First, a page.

Marijuana News Roundup: No State Wants to Be Left Behind in Pot Legalization

AUTHOR: Paul Ausick 24/7 Wall St. March 12, 2017

Whether or not California’s recent approval of recreational marijuana is the catalyst, there are as many as 17 other states looking seriously at legalizing pot for fun. Essentially, state legislators see money lying on the ground and they want to pick some of it up.
Colorado, the first state to legalize recreational marijuana, collected $200 million in tax revenue last year. Washington hauled in $256 million. When recreational marijuana use is finally implemented in California, estimates call for tax revenues of around $1 billion a year.
In Maryland, state legislator Mary Washington introduced a bill that would tax marijuana in the same way the┬ástate taxes alcohol. She was clear about her motivation: “Our focus is on revenue and bringing in cash to the state as legalization becomes more and more widespread.” The Los Angeles Times cites Washington who estimates that such a tax would produce net revenue to the state of about $165 million a year.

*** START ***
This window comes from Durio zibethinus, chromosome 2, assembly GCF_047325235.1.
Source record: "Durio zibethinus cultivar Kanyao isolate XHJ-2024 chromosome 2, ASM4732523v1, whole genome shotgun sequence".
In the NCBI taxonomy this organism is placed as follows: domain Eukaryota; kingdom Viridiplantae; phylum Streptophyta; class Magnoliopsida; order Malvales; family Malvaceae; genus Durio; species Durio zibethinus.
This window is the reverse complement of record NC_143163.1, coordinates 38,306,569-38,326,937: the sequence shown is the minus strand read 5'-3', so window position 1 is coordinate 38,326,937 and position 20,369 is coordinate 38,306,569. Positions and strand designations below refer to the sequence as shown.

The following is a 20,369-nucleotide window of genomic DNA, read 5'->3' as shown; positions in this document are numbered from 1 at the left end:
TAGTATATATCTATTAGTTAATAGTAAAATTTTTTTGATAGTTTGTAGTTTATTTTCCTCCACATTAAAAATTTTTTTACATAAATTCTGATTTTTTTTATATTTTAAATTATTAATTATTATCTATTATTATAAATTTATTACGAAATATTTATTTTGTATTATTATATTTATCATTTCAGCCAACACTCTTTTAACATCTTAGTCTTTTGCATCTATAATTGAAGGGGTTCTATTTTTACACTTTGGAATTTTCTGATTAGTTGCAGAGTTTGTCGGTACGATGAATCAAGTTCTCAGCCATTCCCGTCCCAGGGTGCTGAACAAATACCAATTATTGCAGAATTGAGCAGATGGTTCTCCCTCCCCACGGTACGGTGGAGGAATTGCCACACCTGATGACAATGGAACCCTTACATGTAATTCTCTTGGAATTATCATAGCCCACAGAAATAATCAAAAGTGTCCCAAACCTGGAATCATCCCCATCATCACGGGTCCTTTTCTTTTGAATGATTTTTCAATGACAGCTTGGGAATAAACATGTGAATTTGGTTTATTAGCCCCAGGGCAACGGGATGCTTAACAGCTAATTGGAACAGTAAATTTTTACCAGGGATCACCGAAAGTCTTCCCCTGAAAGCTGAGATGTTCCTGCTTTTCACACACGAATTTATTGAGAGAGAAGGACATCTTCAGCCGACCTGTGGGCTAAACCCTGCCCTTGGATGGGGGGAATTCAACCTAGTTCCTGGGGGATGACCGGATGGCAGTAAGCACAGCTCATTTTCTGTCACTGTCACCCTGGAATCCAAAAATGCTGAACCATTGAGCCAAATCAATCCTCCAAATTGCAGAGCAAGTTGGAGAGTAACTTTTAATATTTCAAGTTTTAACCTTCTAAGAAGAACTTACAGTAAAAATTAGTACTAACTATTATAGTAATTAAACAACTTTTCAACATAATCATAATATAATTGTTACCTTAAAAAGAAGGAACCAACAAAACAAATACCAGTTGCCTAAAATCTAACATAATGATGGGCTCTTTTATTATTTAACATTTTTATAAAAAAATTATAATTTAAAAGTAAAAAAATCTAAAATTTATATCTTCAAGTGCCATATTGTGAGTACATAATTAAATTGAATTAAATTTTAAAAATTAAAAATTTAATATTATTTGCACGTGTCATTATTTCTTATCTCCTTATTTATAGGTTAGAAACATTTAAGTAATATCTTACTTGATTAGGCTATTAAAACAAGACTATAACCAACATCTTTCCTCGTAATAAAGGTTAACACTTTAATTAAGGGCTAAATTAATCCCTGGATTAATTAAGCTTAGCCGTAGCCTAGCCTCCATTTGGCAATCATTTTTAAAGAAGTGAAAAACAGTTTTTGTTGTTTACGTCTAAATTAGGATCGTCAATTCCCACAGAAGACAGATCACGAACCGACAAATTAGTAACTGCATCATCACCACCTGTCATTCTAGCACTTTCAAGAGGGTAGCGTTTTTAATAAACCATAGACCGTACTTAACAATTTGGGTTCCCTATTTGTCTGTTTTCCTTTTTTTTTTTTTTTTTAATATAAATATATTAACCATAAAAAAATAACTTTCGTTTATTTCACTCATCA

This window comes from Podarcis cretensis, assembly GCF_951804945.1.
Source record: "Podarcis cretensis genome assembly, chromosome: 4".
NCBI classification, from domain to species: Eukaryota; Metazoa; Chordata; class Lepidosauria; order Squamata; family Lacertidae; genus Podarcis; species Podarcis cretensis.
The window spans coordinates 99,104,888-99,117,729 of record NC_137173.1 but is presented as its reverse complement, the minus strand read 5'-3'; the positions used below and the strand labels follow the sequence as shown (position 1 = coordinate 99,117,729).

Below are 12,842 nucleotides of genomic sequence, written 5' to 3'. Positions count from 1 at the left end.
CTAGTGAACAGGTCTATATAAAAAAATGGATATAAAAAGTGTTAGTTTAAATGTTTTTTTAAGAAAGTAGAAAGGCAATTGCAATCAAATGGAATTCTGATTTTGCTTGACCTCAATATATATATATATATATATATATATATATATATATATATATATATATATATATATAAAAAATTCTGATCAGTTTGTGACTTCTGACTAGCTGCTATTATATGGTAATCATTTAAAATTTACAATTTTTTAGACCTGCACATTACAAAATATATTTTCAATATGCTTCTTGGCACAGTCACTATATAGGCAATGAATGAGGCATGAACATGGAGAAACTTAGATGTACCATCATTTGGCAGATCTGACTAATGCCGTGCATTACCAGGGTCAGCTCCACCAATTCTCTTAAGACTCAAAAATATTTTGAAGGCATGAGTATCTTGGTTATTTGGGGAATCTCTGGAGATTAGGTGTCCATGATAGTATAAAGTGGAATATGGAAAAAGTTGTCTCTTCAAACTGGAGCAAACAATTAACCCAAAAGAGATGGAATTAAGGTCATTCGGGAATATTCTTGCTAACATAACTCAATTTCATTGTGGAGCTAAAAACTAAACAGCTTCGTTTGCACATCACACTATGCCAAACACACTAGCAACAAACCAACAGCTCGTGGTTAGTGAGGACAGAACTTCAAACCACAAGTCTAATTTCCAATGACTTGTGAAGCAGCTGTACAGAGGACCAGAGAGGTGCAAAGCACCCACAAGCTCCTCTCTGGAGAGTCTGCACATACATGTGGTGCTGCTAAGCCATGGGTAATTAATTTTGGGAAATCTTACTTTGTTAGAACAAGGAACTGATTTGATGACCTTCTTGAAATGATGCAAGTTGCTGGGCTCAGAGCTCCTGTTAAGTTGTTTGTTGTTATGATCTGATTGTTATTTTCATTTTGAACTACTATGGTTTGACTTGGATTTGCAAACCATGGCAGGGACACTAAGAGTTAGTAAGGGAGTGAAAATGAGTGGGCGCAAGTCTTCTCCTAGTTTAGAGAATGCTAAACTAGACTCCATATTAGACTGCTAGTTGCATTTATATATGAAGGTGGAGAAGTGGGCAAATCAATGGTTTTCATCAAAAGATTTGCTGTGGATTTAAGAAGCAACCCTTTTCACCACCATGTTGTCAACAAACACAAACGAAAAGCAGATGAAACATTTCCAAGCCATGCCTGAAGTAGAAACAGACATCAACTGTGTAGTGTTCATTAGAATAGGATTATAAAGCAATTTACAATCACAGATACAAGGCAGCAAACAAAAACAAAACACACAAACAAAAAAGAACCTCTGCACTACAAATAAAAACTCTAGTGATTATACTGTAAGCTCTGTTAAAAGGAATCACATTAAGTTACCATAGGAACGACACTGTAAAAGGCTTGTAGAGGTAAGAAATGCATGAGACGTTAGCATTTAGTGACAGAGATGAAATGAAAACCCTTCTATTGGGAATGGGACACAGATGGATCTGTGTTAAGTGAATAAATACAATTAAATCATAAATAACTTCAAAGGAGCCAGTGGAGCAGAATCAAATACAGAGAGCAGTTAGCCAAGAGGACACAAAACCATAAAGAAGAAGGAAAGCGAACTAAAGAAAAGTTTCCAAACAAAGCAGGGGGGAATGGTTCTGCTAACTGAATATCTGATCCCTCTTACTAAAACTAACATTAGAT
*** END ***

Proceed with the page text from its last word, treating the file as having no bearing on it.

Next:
In Rhode Island, for example, some 59% of residents now support legalization. Combine that with the last year’s legalization vote in neighboring Massachusetts and that’s a potent brew for state legislators always on the lookout for new revenues that don’t involve raising existing taxes. As a Rhode Island legislator said, “We see legalization moving into the New England area and out here it’s a very regional economy. Why give Massachusetts all the benefit?”

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